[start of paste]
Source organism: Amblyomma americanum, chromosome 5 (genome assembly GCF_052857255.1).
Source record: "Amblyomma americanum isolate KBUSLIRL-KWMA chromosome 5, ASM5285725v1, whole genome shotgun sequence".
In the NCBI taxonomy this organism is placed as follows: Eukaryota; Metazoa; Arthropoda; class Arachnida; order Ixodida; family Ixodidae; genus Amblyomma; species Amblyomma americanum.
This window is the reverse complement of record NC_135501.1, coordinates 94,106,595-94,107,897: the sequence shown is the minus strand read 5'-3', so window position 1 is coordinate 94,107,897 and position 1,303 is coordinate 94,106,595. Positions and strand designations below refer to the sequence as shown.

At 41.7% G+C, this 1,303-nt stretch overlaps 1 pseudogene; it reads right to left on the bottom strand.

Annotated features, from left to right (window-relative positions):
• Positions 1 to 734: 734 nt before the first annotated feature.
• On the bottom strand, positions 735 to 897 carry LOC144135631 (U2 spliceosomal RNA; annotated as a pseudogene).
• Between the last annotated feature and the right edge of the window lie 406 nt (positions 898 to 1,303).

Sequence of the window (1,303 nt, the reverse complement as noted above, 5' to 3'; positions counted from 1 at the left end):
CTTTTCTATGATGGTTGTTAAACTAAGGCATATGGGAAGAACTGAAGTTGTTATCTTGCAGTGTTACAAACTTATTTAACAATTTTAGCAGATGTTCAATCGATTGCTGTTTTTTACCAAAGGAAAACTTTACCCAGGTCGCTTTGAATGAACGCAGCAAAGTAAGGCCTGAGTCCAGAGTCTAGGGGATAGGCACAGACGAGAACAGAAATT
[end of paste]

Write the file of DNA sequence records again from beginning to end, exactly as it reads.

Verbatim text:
Source organism: Amblyomma americanum, chromosome 5 (genome assembly GCF_052857255.1).
Source record: "Amblyomma americanum isolate KBUSLIRL-KWMA chromosome 5, ASM5285725v1, whole genome shotgun sequence".
In the NCBI taxonomy this organism is placed as follows: Eukaryota; Metazoa; Arthropoda; class Arachnida; order Ixodida; family Ixodidae; genus Amblyomma; species Amblyomma americanum.
This window is the reverse complement of record NC_135501.1, coordinates 94,106,595-94,107,897: the sequence shown is the minus strand read 5'-3', so window position 1 is coordinate 94,107,897 and position 1,303 is coordinate 94,106,595. Positions and strand designations below refer to the sequence as shown.

At 41.7% G+C, this 1,303-nt stretch overlaps 1 pseudogene; it reads right to left on the bottom strand.

Annotated features, from left to right (window-relative positions):
• Positions 1 to 734: 734 nt before the first annotated feature.
• On the bottom strand, positions 735 to 897 carry LOC144135631 (U2 spliceosomal RNA; annotated as a pseudogene).
• Between the last annotated feature and the right edge of the window lie 406 nt (positions 898 to 1,303).

Sequence of the window (1,303 nt, the reverse complement as noted above, 5' to 3'; positions counted from 1 at the left end):
CTTTTCTATGATGGTTGTTAAACTAAGGCATATGGGAAGAACTGAAGTTGTTATCTTGCAGTGTTACAAACTTATTTAACAATTTTAGCAGATGTTCAATCGATTGCTGTTTTTTACCAAAGGAAAACTTTACCCAGGTCGCTTTGAATGAACGCAGCAAAGTAAGGCCTGAGTCCAGAGTCTAGGGGATAGGCACAGACGAGAACAGAAATT